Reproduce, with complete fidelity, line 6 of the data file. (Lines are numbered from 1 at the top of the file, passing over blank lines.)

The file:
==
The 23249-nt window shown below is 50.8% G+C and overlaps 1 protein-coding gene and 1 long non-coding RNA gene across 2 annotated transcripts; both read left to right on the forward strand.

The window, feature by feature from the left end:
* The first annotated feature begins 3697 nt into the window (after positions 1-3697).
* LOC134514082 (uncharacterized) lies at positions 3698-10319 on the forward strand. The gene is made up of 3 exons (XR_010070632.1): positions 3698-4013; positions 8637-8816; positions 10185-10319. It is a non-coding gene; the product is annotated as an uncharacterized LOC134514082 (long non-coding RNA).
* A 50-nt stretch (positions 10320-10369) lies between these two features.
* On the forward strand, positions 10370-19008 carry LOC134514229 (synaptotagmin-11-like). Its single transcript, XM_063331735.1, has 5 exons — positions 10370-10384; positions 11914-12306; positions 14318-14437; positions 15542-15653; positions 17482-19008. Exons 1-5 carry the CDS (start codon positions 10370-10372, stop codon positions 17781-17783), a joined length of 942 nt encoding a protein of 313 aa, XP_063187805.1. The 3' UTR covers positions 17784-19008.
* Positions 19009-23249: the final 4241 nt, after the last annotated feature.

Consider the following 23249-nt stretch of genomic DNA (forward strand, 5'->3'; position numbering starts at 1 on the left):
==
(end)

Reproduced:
* On the forward strand, positions 10370-19008 carry LOC134514229 (synaptotagmin-11-like). Its single transcript, XM_063331735.1, has 5 exons — positions 10370-10384; positions 11914-12306; positions 14318-14437; positions 15542-15653; positions 17482-19008. Exons 1-5 carry the CDS (start codon positions 10370-10372, stop codon positions 17781-17783), a joined length of 942 nt encoding a protein of 313 aa, XP_063187805.1. The 3' UTR covers positions 17784-19008.